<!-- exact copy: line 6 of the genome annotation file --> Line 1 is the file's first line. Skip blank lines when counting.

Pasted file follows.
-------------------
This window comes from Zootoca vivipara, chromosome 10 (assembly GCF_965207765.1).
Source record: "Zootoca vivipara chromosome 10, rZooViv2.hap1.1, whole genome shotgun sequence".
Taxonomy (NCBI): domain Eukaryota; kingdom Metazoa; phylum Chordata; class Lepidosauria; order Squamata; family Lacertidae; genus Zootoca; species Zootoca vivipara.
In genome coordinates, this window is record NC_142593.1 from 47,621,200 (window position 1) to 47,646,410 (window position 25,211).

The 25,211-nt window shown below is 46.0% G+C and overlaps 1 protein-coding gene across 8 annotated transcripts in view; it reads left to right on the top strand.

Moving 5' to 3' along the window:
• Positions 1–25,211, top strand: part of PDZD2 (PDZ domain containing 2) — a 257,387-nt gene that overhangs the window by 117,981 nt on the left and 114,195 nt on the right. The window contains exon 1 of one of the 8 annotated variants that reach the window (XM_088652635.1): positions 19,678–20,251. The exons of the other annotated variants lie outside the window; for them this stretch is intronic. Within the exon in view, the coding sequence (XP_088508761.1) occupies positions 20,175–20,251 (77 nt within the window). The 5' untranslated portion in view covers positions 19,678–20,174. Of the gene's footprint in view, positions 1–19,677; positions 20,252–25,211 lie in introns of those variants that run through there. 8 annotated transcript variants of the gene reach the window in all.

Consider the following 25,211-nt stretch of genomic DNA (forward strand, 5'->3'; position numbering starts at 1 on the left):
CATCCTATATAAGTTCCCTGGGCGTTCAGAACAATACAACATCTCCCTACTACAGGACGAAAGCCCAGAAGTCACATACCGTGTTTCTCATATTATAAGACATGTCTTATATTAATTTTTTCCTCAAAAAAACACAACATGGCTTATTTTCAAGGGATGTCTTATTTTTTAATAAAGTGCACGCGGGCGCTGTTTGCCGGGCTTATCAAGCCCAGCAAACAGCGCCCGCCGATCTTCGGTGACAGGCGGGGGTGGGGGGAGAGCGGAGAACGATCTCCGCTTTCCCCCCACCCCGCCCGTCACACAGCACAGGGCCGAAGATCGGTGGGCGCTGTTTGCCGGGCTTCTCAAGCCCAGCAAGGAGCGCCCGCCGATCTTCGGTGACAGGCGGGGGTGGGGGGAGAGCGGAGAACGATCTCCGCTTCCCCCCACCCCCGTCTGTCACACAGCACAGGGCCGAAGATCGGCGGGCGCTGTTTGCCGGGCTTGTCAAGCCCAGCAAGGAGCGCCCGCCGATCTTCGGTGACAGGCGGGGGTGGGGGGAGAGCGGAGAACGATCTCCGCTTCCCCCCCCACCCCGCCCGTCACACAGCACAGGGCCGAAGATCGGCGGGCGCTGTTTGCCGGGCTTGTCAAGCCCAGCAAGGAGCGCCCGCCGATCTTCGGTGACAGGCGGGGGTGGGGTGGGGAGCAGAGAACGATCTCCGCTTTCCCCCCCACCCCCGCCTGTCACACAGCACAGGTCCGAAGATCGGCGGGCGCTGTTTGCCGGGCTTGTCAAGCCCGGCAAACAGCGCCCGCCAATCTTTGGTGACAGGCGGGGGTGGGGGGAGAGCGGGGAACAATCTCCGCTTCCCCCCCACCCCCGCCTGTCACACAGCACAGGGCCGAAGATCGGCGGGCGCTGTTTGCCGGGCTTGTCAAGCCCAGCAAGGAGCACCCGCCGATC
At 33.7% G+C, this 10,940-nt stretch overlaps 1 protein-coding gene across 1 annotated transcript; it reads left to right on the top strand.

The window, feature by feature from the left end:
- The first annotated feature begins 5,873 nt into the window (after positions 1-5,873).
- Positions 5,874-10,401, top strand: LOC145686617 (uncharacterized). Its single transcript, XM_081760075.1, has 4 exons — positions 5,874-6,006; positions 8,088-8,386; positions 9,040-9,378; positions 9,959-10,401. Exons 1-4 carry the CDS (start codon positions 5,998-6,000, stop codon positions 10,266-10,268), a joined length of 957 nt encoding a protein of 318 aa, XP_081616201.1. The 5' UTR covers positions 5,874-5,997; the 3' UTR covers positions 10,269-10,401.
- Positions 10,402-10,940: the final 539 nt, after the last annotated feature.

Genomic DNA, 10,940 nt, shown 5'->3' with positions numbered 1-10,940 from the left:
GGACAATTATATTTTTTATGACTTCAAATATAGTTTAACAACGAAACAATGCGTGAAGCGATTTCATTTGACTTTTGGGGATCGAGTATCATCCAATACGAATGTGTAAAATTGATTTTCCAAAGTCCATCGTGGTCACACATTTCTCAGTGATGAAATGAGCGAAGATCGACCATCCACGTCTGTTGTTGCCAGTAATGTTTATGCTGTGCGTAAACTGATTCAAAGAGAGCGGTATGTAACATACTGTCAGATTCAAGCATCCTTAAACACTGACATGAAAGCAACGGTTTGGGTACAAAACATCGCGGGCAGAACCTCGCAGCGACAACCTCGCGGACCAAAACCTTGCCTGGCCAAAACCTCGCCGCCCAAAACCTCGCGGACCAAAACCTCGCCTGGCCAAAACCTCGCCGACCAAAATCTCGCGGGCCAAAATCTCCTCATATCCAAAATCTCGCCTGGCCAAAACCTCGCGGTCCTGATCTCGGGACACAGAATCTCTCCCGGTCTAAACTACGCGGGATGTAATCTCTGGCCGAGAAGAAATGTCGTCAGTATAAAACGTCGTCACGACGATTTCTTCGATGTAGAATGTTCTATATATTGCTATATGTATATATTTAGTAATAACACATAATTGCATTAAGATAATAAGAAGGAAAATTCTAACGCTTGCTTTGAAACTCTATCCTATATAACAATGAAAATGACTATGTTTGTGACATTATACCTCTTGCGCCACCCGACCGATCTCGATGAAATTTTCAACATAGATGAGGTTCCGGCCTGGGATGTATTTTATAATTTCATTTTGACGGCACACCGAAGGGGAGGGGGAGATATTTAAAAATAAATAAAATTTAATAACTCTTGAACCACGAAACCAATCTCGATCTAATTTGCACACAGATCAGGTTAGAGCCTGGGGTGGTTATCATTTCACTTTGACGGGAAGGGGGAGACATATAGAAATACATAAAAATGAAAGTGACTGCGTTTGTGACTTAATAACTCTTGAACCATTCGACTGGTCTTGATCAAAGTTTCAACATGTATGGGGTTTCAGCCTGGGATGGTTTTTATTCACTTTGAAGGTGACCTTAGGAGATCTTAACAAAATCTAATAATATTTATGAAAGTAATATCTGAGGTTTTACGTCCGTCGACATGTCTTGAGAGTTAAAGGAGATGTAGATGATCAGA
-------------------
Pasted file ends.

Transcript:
Moving 5' to 3' along the window: